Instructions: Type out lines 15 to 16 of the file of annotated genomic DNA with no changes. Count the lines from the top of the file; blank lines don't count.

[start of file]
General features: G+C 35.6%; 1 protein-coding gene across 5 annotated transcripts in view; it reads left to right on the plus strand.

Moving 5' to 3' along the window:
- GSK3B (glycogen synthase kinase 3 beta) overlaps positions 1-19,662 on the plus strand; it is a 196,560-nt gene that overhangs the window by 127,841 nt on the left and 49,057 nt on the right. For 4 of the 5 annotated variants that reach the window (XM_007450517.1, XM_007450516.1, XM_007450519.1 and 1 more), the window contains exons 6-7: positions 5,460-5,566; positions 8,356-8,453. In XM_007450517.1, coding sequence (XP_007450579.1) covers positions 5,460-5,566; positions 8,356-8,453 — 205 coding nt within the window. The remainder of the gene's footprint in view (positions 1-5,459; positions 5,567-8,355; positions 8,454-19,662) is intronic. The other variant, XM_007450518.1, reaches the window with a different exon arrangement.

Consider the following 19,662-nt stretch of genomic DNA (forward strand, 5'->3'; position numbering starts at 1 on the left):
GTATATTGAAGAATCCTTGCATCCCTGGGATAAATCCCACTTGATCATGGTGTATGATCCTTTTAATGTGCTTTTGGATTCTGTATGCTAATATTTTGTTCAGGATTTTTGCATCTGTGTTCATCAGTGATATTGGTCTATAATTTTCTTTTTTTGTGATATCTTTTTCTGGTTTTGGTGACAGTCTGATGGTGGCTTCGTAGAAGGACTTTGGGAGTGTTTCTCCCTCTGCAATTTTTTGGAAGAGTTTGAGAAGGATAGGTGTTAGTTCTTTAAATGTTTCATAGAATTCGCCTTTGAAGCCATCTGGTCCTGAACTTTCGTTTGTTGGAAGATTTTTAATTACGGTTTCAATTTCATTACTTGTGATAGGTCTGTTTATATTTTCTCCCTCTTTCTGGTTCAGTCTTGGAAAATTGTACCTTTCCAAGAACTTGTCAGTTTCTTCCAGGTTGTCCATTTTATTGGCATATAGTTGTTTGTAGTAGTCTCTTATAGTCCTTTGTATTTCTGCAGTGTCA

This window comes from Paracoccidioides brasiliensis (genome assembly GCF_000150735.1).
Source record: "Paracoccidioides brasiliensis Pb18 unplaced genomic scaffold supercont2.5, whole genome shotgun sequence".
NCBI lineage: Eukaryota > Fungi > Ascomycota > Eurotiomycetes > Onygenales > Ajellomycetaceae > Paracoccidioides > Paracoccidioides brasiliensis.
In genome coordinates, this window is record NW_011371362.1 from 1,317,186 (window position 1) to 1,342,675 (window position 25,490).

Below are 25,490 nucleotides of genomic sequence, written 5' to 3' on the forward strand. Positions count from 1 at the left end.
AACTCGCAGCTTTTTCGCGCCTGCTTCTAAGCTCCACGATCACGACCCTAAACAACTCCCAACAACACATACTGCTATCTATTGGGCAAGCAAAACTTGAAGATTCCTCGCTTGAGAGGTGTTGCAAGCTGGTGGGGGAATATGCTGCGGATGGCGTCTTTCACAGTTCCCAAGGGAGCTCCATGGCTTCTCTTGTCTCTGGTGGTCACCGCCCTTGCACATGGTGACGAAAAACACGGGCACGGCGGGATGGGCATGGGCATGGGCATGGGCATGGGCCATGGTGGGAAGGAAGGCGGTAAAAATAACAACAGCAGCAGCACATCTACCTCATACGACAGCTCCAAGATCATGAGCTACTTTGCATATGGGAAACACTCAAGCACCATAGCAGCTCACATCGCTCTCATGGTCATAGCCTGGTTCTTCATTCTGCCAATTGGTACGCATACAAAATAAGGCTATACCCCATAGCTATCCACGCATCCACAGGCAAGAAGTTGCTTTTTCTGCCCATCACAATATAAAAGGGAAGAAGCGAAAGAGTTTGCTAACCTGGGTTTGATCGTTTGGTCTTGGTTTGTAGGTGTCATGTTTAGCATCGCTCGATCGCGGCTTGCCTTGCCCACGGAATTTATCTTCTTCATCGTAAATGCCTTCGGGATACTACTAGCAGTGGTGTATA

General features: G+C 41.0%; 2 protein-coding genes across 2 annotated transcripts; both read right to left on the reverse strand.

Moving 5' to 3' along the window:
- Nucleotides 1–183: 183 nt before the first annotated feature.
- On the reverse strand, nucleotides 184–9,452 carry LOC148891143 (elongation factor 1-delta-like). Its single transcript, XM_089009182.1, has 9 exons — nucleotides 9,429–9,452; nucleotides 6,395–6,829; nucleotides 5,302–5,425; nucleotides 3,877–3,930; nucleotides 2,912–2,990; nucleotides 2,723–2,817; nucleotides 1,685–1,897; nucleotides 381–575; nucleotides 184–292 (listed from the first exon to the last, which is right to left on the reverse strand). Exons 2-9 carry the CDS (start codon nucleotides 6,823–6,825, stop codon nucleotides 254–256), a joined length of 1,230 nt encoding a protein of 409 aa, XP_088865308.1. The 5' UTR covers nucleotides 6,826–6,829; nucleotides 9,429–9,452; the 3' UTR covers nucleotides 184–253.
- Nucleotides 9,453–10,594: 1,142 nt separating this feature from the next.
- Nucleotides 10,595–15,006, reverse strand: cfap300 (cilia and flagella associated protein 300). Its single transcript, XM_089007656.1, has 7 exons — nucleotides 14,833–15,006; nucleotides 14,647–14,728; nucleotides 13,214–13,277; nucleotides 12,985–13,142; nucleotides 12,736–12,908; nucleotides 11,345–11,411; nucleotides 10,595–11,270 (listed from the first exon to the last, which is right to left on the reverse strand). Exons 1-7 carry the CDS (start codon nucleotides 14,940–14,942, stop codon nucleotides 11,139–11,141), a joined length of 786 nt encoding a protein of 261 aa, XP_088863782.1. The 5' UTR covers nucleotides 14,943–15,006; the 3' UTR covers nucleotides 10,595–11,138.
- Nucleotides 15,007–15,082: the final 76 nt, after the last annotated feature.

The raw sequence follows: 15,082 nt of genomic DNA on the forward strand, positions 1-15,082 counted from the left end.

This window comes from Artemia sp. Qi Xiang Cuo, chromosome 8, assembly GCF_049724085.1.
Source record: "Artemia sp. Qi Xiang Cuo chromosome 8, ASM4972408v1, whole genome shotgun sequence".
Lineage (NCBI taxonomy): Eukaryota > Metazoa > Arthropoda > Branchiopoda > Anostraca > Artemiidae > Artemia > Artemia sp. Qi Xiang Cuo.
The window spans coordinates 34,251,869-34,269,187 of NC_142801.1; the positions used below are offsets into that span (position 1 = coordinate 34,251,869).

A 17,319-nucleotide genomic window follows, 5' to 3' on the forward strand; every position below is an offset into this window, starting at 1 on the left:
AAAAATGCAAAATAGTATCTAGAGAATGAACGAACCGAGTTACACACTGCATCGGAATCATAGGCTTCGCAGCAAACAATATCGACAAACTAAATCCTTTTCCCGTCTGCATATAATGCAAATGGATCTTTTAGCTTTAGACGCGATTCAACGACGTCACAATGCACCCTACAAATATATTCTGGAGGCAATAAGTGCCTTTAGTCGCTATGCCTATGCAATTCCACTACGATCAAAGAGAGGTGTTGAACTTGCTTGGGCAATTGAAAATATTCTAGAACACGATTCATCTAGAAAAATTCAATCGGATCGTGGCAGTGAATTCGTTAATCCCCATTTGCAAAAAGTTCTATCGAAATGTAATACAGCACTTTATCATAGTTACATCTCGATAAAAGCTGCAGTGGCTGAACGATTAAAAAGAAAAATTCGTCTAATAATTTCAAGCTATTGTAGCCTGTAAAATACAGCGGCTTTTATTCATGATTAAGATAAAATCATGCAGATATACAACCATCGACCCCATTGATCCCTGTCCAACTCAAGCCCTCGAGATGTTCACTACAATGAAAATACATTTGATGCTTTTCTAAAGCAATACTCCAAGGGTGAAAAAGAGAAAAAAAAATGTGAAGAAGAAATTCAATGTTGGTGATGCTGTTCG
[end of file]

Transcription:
- On the reverse strand, nucleotides 184–9,452 carry LOC148891143 (elongation factor 1-delta-like). Its single transcript, XM_089009182.1, has 9 exons — nucleotides 9,429–9,452; nucleotides 6,395–6,829; nucleotides 5,302–5,425; nucleotides 3,877–3,930; nucleotides 2,912–2,990; nucleotides 2,723–2,817; nucleotides 1,685–1,897; nucleotides 381–575; nucleotides 184–292 (listed from the first exon to the last, which is right to left on the reverse strand). Exons 2-9 carry the CDS (start codon nucleotides 6,823–6,825, stop codon nucleotides 254–256), a joined length of 1,230 nt encoding a protein of 409 aa, XP_088865308.1. The 5' UTR covers nucleotides 6,826–6,829; nucleotides 9,429–9,452; the 3' UTR covers nucleotides 184–253.
- Nucleotides 9,453–10,594: 1,142 nt separating this feature from the next.